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What is the OSCE Minsk Group’s “Package deal” proposal of June 18, 1997?

The OSCE Minsk Group’s “Package deal” peace proposal (official name: Comprehensive Agreement to Resolve the Nagorno-Karabakh Conflict) was introduced to the parties to the conflict by the Minsk Group Co-Chairs to the region on July 18, 1997, with a view to reaching an overall agreement on a basic framework for a peace plan for the Nagorno-Karabakh conflict between Azerbaijan and Armenia. The proposal aimed at finding a solution to all aspects of the conflict at the same time, including the status of Nagorno-Karabakh, which was included in the peace proposals for the first time by the Co-Chairs of the Minsk Group.[1] In the introduction to the proposal, the parties to the conflict expressed their commitment to the provisions contained in the UN Charter, to basic OSCE principles and decisions and universally accepted norms in international law, and to full implementation of UN Security Council Resolutions 822, 853, 854, and 884. The proposal urged the parties to cease the armed conflict and to reestablish normal relations, and then reach agreements on Nagorno-Karabakh’s final status. In Agreement I, the parties to the conflict were called on to resolve the conflict in a peaceful manner, namely to “Renounce the use of armed force to settle disputes among them…and withdraw all armed forces”. However, Agreement II dealt with the status of Nagorno-Karabakh, called on the parties to the conflict to recognize the territorial integrity and inviolability of the borders of Azerbaijan and Armenia, and to establish administrative borders of Nagorno-Karabakh within the borders of Azerbaijan in accordance with the borders of the former NKAO that would have its own constitution, flag, seal, and anthem.[2]

Armenia later rejected the proposal under pressure from Nagorno-Karabakh Armenians, and agreed to accept the so-called step-by-step peace proposal that had been introduced to the parties to the conflict by the Minsk Group in September 1997. However, this time Nagorno-Karabakh rejected the new proposal and insisted on returning to the first option, namely the “Package deal”. Referring to the Nagorno-Karabakh proposal to return to the “Package deal” and Armenian rejection, former Armenian president Levon Ter-Petrosian said, “we are convinced that an agreement between Karabakh and Azerbaijan over the package solution will not be reached for a long time, perhaps ever. The proposal to return to the package deal, therefore, has as its object not solving the problem but gaining time”.[3] Consequently, the “Package deal” proposal was nullified and became meaningless when Armenia rejected it.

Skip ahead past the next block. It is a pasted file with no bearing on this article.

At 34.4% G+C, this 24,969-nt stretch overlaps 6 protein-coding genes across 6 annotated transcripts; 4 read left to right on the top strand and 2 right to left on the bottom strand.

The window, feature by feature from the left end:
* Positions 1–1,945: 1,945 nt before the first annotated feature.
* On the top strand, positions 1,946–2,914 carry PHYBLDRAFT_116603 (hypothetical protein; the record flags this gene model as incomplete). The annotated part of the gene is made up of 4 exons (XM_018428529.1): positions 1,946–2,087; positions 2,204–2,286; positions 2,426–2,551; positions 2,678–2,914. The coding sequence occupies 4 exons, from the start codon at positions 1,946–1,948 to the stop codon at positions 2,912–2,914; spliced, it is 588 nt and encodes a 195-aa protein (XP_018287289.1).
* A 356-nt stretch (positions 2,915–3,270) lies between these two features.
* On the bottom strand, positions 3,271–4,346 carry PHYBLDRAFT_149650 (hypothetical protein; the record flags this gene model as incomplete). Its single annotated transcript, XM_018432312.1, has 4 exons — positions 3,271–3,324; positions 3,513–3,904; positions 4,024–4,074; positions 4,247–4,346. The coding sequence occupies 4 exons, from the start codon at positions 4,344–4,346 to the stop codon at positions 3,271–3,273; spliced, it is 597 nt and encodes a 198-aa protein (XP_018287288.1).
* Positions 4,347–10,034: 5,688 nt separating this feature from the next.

[1] Mammadov, Ilgar, “Mediation Abilities of the Organization for Security and Cooperation in Europe (OSCE) in the Case of the Settlement of the Nagorno-Karabakh Conflict”, Central Asia and the Caucasus, Vol. 6, No. 30, 2004, p. 14.

[2] OSCE Minsk Group Co-chairmanship, “Comprehensive Agreement to Resolve the Nagorno-Karabakh Conflict” (Package Deal), July 1997.

[3] Statement by President Levon Ter-Petrossian at National Security Council Session, January 7-8, 1998. Retrieved from Caucasus Context, Vol. 4, Issue 1, 2007, p. 20.